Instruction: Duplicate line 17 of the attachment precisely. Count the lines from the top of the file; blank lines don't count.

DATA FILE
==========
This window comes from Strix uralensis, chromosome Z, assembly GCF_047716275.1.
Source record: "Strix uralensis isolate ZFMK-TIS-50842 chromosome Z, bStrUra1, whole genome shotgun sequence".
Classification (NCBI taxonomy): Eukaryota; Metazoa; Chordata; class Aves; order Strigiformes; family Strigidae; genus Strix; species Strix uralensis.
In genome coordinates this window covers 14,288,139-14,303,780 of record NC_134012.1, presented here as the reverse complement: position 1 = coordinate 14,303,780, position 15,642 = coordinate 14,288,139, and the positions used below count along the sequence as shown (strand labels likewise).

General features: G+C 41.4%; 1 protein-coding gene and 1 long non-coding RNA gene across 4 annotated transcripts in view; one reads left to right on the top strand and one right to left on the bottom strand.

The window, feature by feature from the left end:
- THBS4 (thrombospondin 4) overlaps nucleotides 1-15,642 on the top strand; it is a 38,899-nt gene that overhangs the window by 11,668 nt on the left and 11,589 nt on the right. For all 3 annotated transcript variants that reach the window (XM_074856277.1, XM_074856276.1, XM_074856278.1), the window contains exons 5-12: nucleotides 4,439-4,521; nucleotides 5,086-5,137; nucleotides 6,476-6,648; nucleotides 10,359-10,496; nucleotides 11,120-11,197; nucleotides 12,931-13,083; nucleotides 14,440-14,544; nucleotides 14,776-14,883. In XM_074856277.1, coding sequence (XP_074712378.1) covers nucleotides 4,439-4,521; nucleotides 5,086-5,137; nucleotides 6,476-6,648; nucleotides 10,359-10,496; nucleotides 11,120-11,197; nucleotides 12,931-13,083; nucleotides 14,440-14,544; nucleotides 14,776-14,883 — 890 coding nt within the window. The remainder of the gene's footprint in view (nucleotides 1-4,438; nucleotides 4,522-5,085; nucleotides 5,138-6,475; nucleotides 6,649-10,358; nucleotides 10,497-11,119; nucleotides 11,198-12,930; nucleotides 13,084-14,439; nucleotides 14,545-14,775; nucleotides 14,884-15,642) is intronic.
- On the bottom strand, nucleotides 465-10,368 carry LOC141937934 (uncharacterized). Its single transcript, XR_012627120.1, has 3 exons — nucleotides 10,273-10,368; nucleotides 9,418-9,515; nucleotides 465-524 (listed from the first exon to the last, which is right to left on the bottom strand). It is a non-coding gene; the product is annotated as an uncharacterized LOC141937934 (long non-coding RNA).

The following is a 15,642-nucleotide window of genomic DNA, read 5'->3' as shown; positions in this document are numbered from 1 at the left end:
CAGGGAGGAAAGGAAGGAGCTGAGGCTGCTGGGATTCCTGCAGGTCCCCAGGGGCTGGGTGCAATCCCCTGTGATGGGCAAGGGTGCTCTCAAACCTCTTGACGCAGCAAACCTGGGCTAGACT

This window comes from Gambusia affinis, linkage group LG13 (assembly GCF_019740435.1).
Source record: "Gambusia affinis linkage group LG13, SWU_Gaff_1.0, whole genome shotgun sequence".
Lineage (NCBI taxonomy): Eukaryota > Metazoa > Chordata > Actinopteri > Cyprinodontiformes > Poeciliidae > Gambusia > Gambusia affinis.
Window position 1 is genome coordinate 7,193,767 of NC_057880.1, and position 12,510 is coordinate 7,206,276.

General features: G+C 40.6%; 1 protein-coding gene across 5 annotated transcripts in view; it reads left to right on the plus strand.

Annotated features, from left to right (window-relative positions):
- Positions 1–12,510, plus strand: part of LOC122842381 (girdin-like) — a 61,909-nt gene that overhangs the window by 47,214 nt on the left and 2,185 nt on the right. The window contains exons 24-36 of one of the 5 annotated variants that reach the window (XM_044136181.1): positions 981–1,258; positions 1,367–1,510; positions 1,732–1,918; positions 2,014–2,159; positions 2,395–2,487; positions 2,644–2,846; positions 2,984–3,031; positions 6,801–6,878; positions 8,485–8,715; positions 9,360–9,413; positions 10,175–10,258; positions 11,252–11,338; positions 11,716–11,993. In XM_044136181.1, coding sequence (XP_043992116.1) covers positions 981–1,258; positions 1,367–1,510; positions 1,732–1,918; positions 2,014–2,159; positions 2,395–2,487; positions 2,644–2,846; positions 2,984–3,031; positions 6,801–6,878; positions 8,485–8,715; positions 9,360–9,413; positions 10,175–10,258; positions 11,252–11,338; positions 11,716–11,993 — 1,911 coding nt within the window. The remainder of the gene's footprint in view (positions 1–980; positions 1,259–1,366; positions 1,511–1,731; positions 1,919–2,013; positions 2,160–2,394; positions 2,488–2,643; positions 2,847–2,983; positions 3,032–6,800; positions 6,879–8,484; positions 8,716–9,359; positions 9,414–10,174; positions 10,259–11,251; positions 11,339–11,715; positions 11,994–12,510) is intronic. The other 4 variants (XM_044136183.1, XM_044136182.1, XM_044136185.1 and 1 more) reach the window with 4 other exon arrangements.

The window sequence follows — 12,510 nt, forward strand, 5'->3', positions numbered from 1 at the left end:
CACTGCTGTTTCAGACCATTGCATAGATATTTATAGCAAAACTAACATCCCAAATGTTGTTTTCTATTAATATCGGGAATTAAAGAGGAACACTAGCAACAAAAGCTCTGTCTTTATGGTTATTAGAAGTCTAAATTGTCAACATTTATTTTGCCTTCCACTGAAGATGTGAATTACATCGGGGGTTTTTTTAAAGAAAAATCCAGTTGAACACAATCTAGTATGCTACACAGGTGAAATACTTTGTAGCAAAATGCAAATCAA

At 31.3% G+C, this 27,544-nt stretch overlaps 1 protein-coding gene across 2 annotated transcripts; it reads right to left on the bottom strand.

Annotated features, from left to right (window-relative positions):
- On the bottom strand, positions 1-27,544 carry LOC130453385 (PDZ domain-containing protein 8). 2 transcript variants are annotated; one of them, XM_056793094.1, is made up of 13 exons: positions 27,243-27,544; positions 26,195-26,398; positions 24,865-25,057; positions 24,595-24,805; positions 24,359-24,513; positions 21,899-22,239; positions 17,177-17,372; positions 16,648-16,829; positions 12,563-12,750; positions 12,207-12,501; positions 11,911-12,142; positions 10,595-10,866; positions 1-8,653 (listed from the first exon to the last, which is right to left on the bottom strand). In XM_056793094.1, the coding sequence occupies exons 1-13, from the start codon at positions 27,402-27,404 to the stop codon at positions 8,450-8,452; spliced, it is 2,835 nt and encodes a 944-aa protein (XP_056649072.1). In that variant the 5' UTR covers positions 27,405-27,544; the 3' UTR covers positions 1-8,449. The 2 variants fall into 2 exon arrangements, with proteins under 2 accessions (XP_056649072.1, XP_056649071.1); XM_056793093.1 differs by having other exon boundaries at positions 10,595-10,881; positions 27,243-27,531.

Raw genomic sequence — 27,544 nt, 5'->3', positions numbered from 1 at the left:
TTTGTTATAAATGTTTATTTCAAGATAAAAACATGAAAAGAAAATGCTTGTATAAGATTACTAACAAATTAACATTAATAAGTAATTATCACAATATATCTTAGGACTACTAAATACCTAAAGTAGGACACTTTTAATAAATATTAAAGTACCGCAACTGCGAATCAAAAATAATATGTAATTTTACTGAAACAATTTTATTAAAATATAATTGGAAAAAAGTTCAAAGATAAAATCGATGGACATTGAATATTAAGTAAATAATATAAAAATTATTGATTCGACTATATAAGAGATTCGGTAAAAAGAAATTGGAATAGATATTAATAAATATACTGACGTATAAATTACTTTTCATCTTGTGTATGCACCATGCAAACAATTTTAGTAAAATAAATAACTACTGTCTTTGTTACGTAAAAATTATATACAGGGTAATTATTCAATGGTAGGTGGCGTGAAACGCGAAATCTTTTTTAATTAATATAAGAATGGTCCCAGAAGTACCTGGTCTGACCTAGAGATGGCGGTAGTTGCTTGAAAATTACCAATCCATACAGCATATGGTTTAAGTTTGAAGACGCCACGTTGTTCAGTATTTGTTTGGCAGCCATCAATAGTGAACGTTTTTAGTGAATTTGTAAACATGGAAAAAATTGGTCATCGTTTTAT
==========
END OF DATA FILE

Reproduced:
- Positions 1–12,510, plus strand: part of LOC122842381 (girdin-like) — a 61,909-nt gene that overhangs the window by 47,214 nt on the left and 2,185 nt on the right. The window contains exons 24-36 of one of the 5 annotated variants that reach the window (XM_044136181.1): positions 981–1,258; positions 1,367–1,510; positions 1,732–1,918; positions 2,014–2,159; positions 2,395–2,487; positions 2,644–2,846; positions 2,984–3,031; positions 6,801–6,878; positions 8,485–8,715; positions 9,360–9,413; positions 10,175–10,258; positions 11,252–11,338; positions 11,716–11,993. In XM_044136181.1, coding sequence (XP_043992116.1) covers positions 981–1,258; positions 1,367–1,510; positions 1,732–1,918; positions 2,014–2,159; positions 2,395–2,487; positions 2,644–2,846; positions 2,984–3,031; positions 6,801–6,878; positions 8,485–8,715; positions 9,360–9,413; positions 10,175–10,258; positions 11,252–11,338; positions 11,716–11,993 — 1,911 coding nt within the window. The remainder of the gene's footprint in view (positions 1–980; positions 1,259–1,366; positions 1,511–1,731; positions 1,919–2,013; positions 2,160–2,394; positions 2,488–2,643; positions 2,847–2,983; positions 3,032–6,800; positions 6,879–8,484; positions 8,716–9,359; positions 9,414–10,174; positions 10,259–11,251; positions 11,339–11,715; positions 11,994–12,510) is intronic. The other 4 variants (XM_044136183.1, XM_044136182.1, XM_044136185.1 and 1 more) reach the window with 4 other exon arrangements.